Wednesday, May 26, 2010

You Know You're a History Geek When......

I reached another milestone in the book process yesterday. I have been wanting to tour the Lotz House for awhile now, so I told myself I could go once I finished this part. It's a Civil War era house that was under fire in the Battle of Franklin.

The house belonged to Johann Albert Lotz, pictured at the top.

From the Lotz House site ( )-
In 1855, German immigrant Johann Albert Lotz purchased five acres of land from Fountain Branch Carter. Three years later in 1858, after doing most of the work himself, Lotz completed his home. By trade, Mr. Lotz was a master carpenter and a piano maker. He also repaired guitars and violins. His home served as his “show house” to demonstrate his carpentry work to potential clients. The three fireplace mantles demonstrate his range from simple to very complex designs.

There are also several battle scars including the charred, rounded indention in the wood flooring where a cannonball flew through the roof, a second story bedroom, and then landed on the first floor and rolled. In addition, the home has an impressive solid black walnut wraparound handrail that starts on the ground floor and wraps all the way around to the second floor.

Can't wait!

Wednesday, May 19, 2010

Okay, So That's One.

The fine folks at Landmark Booksellers agreed to host a book signing!! I will share the details once I know when the book will be released.

Thanks to my favorite bookstore. They share my fascination for all things Fitzgerald, Hemingway and London. They even have a special section for them, which they politely share with Twain.

They feature signed copies of the beautiful coffee table book, Historic Franklin, with photos by Pulitzer Prize-winning photographer Robin Hood. Stop in and get one.

Saturday, May 15, 2010

Edit and Forget It

Yeah, that's right. A Ron Popeil reference. I'm titling a blog post with a mutated infomercial catch phrase. Does that tell you anything? This blogger's on the edge.

I am currently trying to edit the book while collecting the last bits of material I need to make it flow. Flow. Simple word for what's turning out to be a murky concept. My problem is being too familiar with the text. It's not always easy for me to assess it objectively. Thank goodness for my fairy godmother, Joslyne. Her no-nonsense approach and notes like, "This doesn't make sense", or "too long" are exactly what the doctor ordered. She's convinced me she likes the book, so her advice is easily taken.

So, if you see me in the Brentwood library with a serious look on my face, now you know what's up. Shhh, I'm in my editing mode. Move this, cut that, clarify, organize and polish!

Then submit it and hold my breath.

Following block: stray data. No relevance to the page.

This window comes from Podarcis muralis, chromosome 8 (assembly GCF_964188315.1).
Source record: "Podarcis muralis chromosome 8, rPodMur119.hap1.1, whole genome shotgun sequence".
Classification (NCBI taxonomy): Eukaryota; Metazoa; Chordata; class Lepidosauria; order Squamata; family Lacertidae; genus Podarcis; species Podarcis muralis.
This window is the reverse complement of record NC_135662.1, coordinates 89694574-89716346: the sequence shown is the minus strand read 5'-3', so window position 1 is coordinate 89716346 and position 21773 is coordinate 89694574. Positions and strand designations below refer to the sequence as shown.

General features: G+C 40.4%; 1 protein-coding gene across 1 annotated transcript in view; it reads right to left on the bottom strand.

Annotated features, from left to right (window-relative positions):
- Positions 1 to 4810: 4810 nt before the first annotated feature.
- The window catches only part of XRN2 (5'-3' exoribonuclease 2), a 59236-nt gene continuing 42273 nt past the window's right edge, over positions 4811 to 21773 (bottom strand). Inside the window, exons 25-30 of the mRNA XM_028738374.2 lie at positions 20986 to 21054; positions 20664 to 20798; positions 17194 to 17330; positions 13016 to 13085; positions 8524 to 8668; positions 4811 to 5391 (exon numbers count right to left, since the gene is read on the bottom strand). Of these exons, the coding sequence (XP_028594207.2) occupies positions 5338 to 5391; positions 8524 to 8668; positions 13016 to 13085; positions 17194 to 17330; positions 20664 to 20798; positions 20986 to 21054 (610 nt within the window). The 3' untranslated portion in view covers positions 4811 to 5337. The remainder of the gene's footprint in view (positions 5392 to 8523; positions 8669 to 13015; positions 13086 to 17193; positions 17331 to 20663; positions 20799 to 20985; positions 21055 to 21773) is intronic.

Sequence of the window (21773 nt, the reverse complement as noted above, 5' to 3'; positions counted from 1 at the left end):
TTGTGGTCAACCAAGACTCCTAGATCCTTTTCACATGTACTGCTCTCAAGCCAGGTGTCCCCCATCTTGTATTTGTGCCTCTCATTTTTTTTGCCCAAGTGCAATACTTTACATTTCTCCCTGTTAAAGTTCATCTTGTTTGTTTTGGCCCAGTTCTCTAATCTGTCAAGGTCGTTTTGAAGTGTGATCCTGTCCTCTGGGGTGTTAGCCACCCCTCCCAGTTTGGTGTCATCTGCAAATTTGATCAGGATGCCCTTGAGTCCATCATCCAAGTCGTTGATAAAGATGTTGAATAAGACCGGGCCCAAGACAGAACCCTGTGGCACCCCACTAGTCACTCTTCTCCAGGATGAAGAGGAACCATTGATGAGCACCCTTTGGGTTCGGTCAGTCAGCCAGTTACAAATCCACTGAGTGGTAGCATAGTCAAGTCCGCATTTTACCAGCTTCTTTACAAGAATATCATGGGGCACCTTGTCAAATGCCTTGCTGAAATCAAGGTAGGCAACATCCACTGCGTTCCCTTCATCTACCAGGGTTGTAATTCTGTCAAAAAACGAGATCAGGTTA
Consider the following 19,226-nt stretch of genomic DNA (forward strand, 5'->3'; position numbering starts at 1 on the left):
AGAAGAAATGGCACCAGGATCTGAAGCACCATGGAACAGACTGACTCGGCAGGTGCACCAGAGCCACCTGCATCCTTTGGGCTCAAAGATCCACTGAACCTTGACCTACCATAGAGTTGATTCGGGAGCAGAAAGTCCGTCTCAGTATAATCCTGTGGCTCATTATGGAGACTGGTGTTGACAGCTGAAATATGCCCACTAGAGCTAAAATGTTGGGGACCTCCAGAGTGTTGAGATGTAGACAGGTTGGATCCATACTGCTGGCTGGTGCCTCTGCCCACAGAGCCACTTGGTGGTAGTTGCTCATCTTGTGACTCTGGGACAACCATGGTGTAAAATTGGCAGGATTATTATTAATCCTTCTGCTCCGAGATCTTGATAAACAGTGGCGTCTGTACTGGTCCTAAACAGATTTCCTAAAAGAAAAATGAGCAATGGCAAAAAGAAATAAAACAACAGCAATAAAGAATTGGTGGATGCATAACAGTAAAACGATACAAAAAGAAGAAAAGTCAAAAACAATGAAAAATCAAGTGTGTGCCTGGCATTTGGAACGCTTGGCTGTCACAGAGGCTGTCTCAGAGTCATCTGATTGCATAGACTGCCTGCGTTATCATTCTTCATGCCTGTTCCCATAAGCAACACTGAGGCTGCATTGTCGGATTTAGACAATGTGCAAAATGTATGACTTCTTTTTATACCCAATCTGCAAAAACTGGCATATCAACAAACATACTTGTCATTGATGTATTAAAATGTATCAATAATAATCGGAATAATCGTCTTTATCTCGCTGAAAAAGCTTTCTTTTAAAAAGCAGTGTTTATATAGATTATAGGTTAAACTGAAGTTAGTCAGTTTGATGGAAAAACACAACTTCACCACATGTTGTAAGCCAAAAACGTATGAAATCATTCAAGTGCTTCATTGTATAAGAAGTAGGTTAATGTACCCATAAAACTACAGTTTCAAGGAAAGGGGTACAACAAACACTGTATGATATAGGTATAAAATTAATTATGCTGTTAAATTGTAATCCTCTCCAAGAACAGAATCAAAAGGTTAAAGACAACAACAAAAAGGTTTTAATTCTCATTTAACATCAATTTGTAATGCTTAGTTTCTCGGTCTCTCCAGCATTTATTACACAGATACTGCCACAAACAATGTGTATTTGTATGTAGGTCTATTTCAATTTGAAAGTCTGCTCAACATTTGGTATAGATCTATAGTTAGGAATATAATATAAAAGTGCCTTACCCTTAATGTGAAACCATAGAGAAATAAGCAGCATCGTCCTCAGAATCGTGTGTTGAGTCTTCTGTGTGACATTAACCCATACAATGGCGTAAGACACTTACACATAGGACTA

Tuesday, May 11, 2010

Tell Me Again!

I interviewed Lynn Foster this morning. Her son, Matt, died ten years ago.

She talked about the importance of sharing our memories with the family after a loss. "Even if I've heard the story before", Lynn said, "I want to hear it again."

She has moved on and accomplished a great deal since Matt's death. She's a talented artist. She's writing a book. She also sits on the board of Compassionate Friends, a group for parents who have lost a child.

Still, she finds comfort in hearing, one more time, about the time her popular-senior-Matt took a scared, young freshman under his wing at a party.

She adds, "It's nice when you think of something the person did, but it's wonderful to share it with the family. If you have something good to say, that family needs to hear it."

A year later or ten years later, it's never too late. Did you tell them that story already? It doesn't matter.

They want to hear it again.

Sunday, May 2, 2010


Ask ten people and get ten definitions. I'll give you an example instead.

My friend Stephanie married a kind and loving man named Jason. They had a little boy just before our daughter was born. Life was good and filled with afternoons at the playground, family dinners and baby milestones. We took the kids trick-or-treating together. Jason worked, wrote and played guitar.


Jason's beloved Uncle Jeff was found dead. He had been part of the group known as Heaven's Gate, near San Diego. It was 1997. Thirty-nine bodies were discovered in the house where they had lived, all wearing purple track suits and new Nikes. Their leader, Marshall Applewhite, had told them they needed to exit their bodies in order to survive. The timing was tied to the Hale-Bopp comet.

As Jason struggled to deal with his uncle's choices and his own grief, the late night shows were full of jokes about the group. Journalists hounded the families, waiting outside their homes with cameras and mics. Jason remembers one well-known anchor in particular. She had become frustrated with their refusal to comment. She told Jeff's brother, "Well, we'll just go with what we have, then, and it's not going to be flattering to your brother."

Curiosity in such a case is understandable. Reporting a major story is expected, but re-victimizing the grieving relatives? This was no shock-talk personality. It was mainstream primetime news. Shameful.

This morning, Jason broke his silence. His insights are sure to help other families who suffer a similar nightmare. For readers needing guidance when reaching out to families of high-profile victims, his words will give you a place to start.

Remember who they were, respect their gifts, honor their memory and their family.

Compassion is always welcome. Jason still remembers the loving words of friend Betty Edgar, "They had good intentions. They just got anxious."

To re-open wounds just to help someone else? That's bravery.

Thank you, Jason.

When someone dies, (other than attending the service), I do this for the family-